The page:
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TitleCompliant volcanic arc and backarc crust in southern Kurile suggested by interseismic geodetic deformation
AuthorItoh, Y; Wang, KORCID logo; Nishimura, T; He, J
SourceGeophysical Research Letters vol. 46, issue 21, 2019 p. 11790-11798,
Alt SeriesNatural Resources Canada, Contribution Series 20190304
PublisherAmerican Geophysical Union
Mediapaper; on-line; digital
File formatpdf; html
ProvinceOffshore region
AreaHokkaido; Pacific Ocean; Kurile Trench; Japan
Lat/Long WENS 139.0000 150.0000 46.0000 40.0000
Subjectstectonics; geophysics; Science and Technology; Nature and Environment; satellite geodesy; plate tectonics; subduction zones; deformation; models; crustal models; thermal analyses; seismology; seismic waves; lithosphere; crustal thickness; seismicity; seismic risk; earthquakes; earthquake risk; geodynamics; global navigation satellite systems (GNSS); Global positioning systems
Illustrationslocation maps; geoscientific sketch maps; schematic cross-sections; plots
ProgramPublic Safety Geoscience Assessing Earthquake Geohazards
Released2019 10 16
AbstractIn southern Kurile, interseismic contraction observed with Global Navigation Satellite Systems is faster in the volcanic arc than in the forearc. Here, we use a viscoelastic finite element model to investigate the physical process responsible for the localized deformation. On the basis of thermal and seismic observations that suggest the volcanic arc and backarc to be more compliant than a typical continental lithosphere, we assume a lower rigidity and/or smaller thickness for the arc and backarc. We find that the interseismic observations require the volcanic arc to be very compliant and the backarc to be moderately compliant. The trade-off between lower rigidity and smaller thickness cannot be resolved by interseismic observations alone, but coseismic observations can help to set a lower limit for the rigidity. Our results indicate that properly accounting for the long-wavelength lithospheric heterogeneity is important to accurately inferring megathrust locking state from geodetic observations.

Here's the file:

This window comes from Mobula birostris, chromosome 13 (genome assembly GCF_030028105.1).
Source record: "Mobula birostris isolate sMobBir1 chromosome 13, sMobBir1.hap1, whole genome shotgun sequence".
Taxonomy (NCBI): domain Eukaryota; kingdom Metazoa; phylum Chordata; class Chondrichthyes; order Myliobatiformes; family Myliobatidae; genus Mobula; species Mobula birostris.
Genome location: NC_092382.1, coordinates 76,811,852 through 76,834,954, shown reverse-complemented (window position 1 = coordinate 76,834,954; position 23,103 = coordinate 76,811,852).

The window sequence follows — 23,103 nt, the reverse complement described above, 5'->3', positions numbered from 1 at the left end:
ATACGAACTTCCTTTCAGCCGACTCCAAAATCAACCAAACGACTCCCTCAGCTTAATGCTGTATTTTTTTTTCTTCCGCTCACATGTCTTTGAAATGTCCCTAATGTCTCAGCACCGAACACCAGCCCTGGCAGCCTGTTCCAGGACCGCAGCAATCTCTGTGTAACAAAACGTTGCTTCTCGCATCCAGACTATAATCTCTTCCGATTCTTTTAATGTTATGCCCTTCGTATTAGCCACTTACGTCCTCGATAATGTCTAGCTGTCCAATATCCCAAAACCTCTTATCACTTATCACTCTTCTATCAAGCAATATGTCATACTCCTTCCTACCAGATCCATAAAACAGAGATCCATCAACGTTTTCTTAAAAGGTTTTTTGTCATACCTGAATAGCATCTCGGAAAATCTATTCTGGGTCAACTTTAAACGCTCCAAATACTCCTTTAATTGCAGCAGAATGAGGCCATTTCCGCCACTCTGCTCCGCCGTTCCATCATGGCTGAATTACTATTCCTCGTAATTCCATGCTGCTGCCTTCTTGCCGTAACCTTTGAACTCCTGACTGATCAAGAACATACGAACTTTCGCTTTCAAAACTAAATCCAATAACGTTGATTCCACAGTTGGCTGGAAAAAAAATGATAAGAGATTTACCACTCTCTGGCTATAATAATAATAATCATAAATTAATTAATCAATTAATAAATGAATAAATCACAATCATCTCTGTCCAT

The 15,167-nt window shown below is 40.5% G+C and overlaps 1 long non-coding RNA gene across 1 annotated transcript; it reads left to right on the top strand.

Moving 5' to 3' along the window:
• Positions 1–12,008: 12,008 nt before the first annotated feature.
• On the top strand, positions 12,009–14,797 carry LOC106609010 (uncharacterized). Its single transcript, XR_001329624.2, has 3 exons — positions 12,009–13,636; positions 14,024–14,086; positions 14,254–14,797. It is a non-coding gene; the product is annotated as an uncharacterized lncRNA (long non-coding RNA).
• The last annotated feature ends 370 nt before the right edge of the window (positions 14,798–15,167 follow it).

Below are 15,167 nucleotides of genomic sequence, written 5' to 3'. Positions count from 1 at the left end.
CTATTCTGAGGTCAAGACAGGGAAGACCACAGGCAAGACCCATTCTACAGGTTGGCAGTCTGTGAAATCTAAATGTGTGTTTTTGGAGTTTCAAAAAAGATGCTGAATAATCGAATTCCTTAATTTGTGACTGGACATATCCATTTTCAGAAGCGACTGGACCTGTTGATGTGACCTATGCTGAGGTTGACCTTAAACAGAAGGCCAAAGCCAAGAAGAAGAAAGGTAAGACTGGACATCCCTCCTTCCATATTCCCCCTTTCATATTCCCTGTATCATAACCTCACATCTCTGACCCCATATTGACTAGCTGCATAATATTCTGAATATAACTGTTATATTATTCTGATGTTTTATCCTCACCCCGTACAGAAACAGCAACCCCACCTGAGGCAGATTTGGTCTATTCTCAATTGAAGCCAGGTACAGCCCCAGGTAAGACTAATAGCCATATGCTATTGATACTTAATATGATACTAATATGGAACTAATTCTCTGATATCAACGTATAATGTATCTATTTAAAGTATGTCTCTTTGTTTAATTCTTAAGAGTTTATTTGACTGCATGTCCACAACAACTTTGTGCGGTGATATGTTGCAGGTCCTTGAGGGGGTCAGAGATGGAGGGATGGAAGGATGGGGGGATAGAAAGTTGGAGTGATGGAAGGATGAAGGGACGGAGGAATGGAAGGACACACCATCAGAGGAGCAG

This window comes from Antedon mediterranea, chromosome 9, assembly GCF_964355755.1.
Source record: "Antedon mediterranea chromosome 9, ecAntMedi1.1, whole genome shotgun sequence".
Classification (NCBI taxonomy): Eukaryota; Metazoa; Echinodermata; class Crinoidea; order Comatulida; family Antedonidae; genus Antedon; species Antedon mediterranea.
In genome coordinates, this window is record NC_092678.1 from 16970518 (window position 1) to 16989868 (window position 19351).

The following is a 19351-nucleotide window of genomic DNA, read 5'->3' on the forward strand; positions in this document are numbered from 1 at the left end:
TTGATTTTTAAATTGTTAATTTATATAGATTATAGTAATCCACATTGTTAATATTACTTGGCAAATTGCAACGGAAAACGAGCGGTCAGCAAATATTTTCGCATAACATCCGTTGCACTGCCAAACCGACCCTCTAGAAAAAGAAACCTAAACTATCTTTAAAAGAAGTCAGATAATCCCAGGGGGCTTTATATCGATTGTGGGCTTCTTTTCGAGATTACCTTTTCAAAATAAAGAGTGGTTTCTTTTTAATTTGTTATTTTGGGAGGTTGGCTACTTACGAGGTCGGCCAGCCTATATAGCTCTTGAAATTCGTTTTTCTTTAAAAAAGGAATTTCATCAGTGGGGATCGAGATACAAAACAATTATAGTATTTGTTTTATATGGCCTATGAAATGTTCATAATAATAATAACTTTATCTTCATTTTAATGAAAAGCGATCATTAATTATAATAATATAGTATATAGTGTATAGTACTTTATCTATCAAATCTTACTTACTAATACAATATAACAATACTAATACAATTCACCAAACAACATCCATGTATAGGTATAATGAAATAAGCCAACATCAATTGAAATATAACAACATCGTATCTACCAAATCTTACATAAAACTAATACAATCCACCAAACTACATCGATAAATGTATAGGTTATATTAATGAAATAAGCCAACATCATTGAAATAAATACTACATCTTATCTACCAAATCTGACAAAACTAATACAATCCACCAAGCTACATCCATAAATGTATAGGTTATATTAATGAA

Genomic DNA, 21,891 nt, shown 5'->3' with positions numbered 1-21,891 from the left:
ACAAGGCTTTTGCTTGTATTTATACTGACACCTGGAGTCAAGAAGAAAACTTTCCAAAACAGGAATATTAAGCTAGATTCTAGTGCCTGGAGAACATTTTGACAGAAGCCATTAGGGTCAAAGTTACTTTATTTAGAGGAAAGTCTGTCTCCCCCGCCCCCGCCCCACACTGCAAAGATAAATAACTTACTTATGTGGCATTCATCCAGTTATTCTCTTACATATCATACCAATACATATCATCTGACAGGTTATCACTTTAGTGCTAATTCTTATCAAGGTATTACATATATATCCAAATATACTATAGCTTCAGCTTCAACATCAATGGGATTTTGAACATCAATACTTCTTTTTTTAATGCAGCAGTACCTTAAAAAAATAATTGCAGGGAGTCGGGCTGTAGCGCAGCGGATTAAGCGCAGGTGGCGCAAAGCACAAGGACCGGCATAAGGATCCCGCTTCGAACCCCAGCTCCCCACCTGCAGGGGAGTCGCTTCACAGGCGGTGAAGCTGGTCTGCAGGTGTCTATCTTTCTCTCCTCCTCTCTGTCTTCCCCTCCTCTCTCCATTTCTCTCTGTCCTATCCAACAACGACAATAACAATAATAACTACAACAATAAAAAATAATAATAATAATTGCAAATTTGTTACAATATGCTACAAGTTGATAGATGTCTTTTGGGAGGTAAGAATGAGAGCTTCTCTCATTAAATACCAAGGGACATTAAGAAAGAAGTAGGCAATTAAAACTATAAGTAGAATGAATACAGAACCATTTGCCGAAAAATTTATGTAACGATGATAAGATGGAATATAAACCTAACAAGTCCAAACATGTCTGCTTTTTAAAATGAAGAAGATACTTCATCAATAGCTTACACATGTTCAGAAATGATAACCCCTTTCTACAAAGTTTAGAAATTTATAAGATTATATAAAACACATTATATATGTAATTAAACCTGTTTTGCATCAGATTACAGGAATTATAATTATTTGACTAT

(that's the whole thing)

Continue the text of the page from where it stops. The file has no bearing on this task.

Summary(Plain Language Summary, not published)
When the megathrust of a subduction zone is locked, the neighboring crust is shortened like a spring to build up energy for future earthquakes. GPS monitoring of the rate of shortening helps us identify the locked zone. In Hokkaido, however, the rate of shortening is larger in the area hosting a chain of volcanoes, called the volcanic arc. To explain what amplifies the shortening rate, we use computer models to investigate the effect of the lateral variations in the properties of the crust. We find that the faster shortening occurs because the arc area, and to a lesser degree the area farther away from the trench, is more compliant, that is, it offers less resistance to the lateral compression due to megathrust locking. The greater compliance is consistent with what can be inferred from heat flow and seismic imaging in this area. Our results indicate that, in order to accurately infer megathrust locking from GPS observations, we must include the greater compliance in our model.

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